To name people, places, things, and ideas, you need to use nouns. In Spanish, all nouns (los sustantivos) have either masculine or feminine gender (el género). This is a purely grammatical feature; it does not mean that Spanish speakers perceive things or ideas as having male or female attributes.
Since the gender of all nouns must be memorized, it is best to learn the definite article along with the noun; that is, learn “el libro” rather than just “libro”. The definite article is given in vocabulary lists in many books.
We have some easy rules to follow to detect if a noun is femenino o masculino:
A. Most of the nouns that ends in –o are masculinos: el libro, el gato, el documento.
B. Most of the nouns that ends in –a are femeninos: la casa, la familia, la mesa.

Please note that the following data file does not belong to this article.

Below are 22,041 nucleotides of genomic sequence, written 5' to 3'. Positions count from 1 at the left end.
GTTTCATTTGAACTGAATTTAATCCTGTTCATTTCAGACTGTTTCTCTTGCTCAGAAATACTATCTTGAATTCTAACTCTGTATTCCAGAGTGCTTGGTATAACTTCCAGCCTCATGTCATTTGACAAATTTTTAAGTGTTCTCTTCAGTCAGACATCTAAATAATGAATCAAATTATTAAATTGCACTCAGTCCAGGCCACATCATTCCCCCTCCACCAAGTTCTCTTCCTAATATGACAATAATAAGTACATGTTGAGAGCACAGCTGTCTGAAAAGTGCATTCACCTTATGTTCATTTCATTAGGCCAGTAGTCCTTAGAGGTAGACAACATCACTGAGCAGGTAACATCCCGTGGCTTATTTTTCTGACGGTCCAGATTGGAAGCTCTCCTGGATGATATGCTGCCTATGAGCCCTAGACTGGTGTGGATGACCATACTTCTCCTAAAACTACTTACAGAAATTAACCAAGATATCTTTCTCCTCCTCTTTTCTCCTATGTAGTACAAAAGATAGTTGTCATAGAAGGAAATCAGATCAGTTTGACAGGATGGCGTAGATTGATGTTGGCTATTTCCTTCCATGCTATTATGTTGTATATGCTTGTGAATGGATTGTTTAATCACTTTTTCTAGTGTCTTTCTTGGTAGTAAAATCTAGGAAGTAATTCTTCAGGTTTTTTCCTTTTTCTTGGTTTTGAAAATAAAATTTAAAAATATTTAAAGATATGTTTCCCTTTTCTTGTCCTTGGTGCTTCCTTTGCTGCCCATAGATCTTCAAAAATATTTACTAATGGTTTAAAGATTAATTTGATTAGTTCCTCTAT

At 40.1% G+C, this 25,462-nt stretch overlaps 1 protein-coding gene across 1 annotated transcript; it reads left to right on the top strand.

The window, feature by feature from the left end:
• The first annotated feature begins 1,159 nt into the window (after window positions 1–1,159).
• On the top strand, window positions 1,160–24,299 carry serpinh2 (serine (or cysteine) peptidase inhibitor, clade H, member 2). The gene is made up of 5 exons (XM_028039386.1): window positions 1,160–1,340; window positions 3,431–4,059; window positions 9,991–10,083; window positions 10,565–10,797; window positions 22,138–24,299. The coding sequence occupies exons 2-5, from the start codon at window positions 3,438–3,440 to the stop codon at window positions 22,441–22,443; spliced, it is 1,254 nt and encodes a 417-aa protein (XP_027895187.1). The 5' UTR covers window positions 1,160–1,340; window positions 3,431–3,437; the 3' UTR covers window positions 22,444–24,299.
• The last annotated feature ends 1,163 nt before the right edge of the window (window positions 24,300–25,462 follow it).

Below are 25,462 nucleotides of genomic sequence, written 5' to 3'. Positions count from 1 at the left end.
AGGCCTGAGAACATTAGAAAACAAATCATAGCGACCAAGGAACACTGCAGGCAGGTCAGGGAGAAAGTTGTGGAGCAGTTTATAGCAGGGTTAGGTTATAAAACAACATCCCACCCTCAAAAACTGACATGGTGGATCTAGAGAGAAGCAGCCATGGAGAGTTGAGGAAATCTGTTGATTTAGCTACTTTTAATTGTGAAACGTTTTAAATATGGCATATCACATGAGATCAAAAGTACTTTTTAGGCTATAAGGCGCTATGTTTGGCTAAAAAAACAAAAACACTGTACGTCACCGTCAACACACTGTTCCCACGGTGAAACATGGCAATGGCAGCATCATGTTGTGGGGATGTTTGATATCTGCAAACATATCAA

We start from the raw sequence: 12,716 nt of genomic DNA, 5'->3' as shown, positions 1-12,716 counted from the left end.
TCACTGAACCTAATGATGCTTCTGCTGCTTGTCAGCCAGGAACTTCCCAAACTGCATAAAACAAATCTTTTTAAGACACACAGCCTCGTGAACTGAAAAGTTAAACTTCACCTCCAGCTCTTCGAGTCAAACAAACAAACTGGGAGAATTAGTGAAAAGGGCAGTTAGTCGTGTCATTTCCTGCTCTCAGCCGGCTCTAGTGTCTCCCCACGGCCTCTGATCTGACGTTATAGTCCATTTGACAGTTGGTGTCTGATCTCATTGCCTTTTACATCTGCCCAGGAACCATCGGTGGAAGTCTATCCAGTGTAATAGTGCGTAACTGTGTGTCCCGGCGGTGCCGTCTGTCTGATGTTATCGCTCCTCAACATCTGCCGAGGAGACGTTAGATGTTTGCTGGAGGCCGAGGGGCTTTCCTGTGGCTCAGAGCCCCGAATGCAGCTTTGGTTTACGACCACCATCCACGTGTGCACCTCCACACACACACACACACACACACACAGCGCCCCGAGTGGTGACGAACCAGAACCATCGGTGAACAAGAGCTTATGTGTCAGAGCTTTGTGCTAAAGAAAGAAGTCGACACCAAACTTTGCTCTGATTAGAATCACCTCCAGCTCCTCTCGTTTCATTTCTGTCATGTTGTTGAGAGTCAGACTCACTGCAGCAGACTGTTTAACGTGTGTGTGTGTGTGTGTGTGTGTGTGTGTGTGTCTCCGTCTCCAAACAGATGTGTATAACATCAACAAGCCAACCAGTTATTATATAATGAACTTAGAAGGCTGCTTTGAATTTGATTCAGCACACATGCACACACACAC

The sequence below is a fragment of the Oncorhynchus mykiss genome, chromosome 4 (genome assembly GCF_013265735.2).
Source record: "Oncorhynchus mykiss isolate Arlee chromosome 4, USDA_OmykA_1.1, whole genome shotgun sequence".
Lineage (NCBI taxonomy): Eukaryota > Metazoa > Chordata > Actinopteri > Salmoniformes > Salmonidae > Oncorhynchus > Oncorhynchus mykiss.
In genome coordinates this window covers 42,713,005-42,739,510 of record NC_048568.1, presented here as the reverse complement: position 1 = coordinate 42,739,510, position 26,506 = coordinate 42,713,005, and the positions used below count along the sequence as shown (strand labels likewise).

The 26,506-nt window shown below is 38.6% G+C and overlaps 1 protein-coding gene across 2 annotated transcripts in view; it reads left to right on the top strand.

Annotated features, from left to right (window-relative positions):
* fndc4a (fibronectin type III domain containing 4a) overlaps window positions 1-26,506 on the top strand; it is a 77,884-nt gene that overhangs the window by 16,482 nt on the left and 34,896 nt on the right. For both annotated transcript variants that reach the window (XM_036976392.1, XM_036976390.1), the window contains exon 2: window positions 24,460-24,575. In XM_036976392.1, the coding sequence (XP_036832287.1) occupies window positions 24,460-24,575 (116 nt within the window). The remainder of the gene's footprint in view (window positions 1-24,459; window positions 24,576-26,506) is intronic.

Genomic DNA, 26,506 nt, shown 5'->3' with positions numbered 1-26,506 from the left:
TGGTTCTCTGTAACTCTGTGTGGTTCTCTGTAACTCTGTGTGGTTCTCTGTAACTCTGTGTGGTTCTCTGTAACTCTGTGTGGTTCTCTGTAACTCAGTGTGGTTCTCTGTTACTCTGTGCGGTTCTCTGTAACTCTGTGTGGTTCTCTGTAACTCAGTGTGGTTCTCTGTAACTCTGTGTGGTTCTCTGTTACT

C. Most of the nouns that ends in –ión, -tad and –dad are femeninos: la nación, la libertad, la Universidad.
D. Many nouns that refer to people indicate gender…
a. By changing the last vowel
b. By adding –a to the last consonant of the masculine form to make it feminine
el compañero – la compañera
el señor – la señora
el profesor – la profesora
Like Spanish, many other languages have the concept of gender. For example, French, Italian and Portuguese have both masculine and feminine nouns. In German, nouns can be masculine, feminine, or neuter. English has gender as well (masculine, feminine, and neuter) but it is not as obvious.
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